Aspirin for recurrence and survival in colon cancer
A Phase III Double-blind Placebo-controlled Randomised Trial of Aspirin on Recurrence and Survival in Colon Cancer Patients (ASPIRIN).
- Digestive cancer
Why this trial?
Colorectal cancer is one of the most common cancers in developed countries, with about 1 million new cases each year and a mortality rate of nearly 33%. In Europe, colorectal cancer is the second most common cause of death by cancer, with a 5-year overall survival rate of approximately 66-67%. The incidence of is expected to increase.
Initial therapy after diagnosis usually comprises primary surgical resection, followed by adjuvant chemotherapy for patients that have stage II, III and IV cancer in order to prevent metastasis. However, despite encouraging advances in surgical techniques and improved therapeutic protocols, more than half of patients with colorectal cancer eventually develop metastasis, leading to death in 20 - 35% of stage II and III patients.
There is a clear need for better treatment options that prevent the recurrence of colon cancer after initial surgery.
Why this drug?
The rationale for conducting this trial with aspirin is based mainly on 3 publications. Sandler et al. (2003) conducted a randomised trial showing that daily use of aspirin was associated with a significant reduction in the incidence of colorectal adenomas in patients with previous colorectal cancer. A pooled analysis by Rothwell et al. (2010) of 5 randomised trials investigating the cardiovascular effects of aspirin with a 20-year follow-up period, showed that aspirin taken for several years at doses of at least 75 mg daily reduced long-term incidence and mortality of colorectal cancer. Furthermore, Rothwell et al. (2012) retrospectively analysed the data of 5 large randomised trials of daily aspirin administration (≥75 mg daily) versus control for the prevention of cardiovascular events in the UK. Based on their findings, they concluded that aspirin may prevent distant metastasis in colorectal cancer patients.
As a result, many epidemiological and molecular retrospective studies have been published in the past several years. It is important to verify these data by means of randomised clinical trials to prove the role of aspirin in the adjuvant treatment of cancer. If acetylsalicylic acid is proven beneficial, it has the potential to change treatment paradigms, with significant global health and socio-economic impact. Acetylsalicylic acid is off-patent and inexpensive - in an era of escalating cancer treatment costs, providing the evidence for cost-competitive solutions is imperative. Scientific proof of a notable therapeutic effect of a well-tolerated, cheap drug like aspirin will be a major step forward in the battle against colon cancer.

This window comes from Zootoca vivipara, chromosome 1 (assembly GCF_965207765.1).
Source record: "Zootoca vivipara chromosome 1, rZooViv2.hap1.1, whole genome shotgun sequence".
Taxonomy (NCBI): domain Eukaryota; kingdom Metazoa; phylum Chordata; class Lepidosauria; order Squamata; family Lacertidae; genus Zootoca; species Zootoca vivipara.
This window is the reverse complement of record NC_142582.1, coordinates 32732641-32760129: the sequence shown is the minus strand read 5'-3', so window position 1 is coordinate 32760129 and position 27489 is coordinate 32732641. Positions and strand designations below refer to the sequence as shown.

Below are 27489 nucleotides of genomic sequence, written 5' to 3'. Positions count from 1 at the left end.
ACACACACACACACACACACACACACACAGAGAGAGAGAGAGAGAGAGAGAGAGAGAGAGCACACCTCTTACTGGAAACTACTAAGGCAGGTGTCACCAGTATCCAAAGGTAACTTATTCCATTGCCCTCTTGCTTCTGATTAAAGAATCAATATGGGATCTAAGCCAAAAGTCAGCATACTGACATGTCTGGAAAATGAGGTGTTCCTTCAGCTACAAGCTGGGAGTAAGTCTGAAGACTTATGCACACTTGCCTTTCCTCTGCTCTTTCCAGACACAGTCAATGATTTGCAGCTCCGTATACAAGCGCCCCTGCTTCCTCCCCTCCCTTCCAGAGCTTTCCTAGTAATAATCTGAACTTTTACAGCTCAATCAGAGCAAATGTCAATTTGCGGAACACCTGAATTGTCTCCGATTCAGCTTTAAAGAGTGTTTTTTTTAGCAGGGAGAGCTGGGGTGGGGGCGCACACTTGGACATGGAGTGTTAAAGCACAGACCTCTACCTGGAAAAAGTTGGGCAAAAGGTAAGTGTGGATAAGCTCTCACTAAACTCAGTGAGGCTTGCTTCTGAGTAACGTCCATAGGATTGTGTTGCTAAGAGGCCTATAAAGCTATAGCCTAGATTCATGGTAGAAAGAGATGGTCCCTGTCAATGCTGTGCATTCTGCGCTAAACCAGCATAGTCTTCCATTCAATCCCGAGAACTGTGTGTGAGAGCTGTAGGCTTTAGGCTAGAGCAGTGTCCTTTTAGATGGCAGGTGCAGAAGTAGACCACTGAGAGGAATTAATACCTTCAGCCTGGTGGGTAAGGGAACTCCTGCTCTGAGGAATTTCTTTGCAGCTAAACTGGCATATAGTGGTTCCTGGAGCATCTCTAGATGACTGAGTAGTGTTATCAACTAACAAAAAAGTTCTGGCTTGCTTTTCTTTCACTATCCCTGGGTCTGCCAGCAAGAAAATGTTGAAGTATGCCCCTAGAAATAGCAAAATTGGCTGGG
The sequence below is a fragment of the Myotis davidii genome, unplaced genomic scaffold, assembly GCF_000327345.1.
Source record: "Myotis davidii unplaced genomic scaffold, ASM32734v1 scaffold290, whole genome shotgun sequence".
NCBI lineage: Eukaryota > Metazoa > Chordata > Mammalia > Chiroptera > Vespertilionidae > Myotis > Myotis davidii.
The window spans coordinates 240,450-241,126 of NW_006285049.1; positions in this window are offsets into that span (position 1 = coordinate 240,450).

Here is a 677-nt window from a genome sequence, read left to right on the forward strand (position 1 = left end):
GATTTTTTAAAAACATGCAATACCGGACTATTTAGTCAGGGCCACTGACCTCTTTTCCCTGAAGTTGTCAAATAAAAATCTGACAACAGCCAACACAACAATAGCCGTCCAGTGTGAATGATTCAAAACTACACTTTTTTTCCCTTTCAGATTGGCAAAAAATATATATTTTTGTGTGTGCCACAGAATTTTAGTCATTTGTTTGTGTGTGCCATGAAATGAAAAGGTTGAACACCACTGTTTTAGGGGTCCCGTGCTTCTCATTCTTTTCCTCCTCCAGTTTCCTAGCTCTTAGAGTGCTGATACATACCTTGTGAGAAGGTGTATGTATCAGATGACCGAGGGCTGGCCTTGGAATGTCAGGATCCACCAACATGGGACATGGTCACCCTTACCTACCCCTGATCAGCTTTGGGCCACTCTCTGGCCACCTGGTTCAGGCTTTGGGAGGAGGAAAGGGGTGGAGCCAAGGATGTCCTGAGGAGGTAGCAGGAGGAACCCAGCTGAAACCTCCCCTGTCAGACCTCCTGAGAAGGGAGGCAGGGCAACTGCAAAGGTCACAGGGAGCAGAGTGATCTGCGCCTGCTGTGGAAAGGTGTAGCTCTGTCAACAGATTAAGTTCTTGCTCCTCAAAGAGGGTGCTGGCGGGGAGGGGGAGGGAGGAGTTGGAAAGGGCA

This is a phase III double-blind, placebo-controlled, randomised trial of adjuvant low-dose acetylsalicylic acid in patients with stage II and III colon cancer. The primary objective is to study the effect of 80mg acetylsalicylic acid (given orally once daily for 5 years) on 5-year overall survival. 1588 stage II and III colon cancer patients with or without adjuvant chemotherapy will be randomised between low-dose acetylsalicylic acid (80 mg) or placebo, within 12 weeks after radical resection. Study medication will be continued for 5 years. In the Netherlands, 1188 patients will be recruited by 35 centres and the remaining 400 patients will be recruited by 10 Belgian centres.
ASPIRIN trial in Belgium:
- Coordinating Investigator: Prof. Dr. M. Peeters, Oncology Dept., University Hospital Antwerp, UZA, Edegem, Belgium
- Sponsor: University Hospital Antwerp, UZA, Edegem, Belgium
- Other funding partner: Kom Op Tegen Kanker
ASPIRIN trial in the Netherlands:
- Principal Investigators: Dr. G.J. Liefers, Dept. Surgical Oncology, LUMC, Leiden; Dr. J.E.A. Portielje, Dept. Medical Oncology, HAGA; Prof. Dr. R. Fodde, Dept. Pathology, Erasmus MC, The Netherlands
- Sponsor: Leiden University Medical Center, Leiden, The Netherlands
Cole, B. F., Logan, R. F., Halabi, S., Benamouzig, R., Sandler, R. S., Grainge, M. J., Chaussade, S., & Baron, J. A. 2009. Aspirin for the chemoprevention of colorectal adenomas: meta-analysis of the randomized trials. J. Natl. Cancer Inst, 101(4): 256-266.
Cunningham, D., Atkin, W., Lenz, H. J., Lynch, H. T., Minsky, B., Nordlinger, B., & Starling, N. 2010. Colorectal cancer. Lancet, 375(9719): 1030-1047.
Rothwell, P. M., Price, J. F., Fowkes, F. G., Zanchetti, A., Roncaglioni, M. C., Tognoni, G., Lee, R., Belch, J. F., Wilson, M., Mehta, Z., & Meade, T. W. 2012a. Short-term effects of daily aspirin on cancer incidence, mortality, and non-vascular death: analysis of the time course of risks and benefits in 51 randomised controlled trials. Lancet.
Rothwell, P. M., Wilson, M., Price, J. F., Belch, J. F., Meade, T. W., & Mehta, Z. 2012b. Effect of daily aspirin on risk of cancer metastasis: a study of incident cancers during randomised controlled trials. Lancet, 379(9826): 1591-1601.
Rothwell, P. M., Wilson, M., Elwin, C. E., Norrving, B., Algra, A., Warlow, C. P., & Meade, T. W. 2010. Long-term effect of aspirin on colorectal cancer incidence and mortality: 20-year follow-up of five randomised trials. Lancet, 376(9754): 1741-1750.
Last updated: june 2018.